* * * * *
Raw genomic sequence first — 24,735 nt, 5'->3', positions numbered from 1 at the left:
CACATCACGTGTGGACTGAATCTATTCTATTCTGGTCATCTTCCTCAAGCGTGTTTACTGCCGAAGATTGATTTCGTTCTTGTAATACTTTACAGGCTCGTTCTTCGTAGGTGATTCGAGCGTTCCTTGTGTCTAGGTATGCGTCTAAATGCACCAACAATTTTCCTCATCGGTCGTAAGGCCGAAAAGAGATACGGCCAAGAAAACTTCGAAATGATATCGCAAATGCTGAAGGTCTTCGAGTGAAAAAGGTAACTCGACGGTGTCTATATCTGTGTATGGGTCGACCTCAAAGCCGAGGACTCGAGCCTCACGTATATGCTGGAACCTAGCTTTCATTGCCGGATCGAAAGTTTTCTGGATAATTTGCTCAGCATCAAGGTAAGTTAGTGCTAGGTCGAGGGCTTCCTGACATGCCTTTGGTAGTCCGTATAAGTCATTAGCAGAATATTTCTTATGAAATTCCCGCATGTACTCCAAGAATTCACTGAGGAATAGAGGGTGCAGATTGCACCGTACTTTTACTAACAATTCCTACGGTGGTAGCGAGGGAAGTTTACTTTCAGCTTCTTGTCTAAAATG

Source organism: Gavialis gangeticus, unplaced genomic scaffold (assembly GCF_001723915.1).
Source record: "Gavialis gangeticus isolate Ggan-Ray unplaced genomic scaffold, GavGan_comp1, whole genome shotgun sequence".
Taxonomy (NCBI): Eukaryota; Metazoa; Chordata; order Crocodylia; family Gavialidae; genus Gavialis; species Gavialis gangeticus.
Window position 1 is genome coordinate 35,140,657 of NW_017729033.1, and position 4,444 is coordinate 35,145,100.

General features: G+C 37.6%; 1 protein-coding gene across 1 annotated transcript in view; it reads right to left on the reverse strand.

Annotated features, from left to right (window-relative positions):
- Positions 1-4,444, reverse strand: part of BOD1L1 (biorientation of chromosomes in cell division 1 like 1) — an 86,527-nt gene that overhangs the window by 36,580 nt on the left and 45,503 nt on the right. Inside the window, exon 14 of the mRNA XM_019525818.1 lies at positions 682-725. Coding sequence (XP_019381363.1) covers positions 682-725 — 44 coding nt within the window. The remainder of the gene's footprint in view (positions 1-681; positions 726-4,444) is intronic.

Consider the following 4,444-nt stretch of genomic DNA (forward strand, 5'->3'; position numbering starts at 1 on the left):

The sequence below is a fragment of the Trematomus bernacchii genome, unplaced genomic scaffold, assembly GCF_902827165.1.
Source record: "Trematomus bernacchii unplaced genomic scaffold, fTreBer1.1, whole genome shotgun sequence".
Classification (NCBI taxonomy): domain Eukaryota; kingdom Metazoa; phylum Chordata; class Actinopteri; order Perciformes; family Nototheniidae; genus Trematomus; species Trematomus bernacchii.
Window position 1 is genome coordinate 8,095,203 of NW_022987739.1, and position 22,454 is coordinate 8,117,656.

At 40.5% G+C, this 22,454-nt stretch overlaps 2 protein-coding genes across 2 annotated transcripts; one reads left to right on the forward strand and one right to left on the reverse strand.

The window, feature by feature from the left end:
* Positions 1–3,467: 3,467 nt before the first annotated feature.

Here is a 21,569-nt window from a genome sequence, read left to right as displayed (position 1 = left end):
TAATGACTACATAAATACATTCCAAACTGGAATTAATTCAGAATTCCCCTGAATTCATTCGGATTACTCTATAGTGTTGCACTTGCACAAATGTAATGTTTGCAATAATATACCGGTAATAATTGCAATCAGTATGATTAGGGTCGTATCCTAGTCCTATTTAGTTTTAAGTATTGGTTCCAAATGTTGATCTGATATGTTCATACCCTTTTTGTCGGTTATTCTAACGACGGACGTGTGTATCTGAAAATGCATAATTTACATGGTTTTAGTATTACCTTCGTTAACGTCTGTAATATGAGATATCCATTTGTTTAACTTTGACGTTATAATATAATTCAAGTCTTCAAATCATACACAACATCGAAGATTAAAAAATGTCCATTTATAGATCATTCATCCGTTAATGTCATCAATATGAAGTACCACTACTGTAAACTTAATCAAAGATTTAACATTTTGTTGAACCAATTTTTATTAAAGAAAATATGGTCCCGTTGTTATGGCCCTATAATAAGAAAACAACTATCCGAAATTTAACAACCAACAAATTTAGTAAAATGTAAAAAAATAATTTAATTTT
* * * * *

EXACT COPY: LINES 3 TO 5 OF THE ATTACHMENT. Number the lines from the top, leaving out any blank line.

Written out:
Source organism: Gavialis gangeticus, unplaced genomic scaffold (assembly GCF_001723915.1).
Source record: "Gavialis gangeticus isolate Ggan-Ray unplaced genomic scaffold, GavGan_comp1, whole genome shotgun sequence".
Taxonomy (NCBI): Eukaryota; Metazoa; Chordata; order Crocodylia; family Gavialidae; genus Gavialis; species Gavialis gangeticus.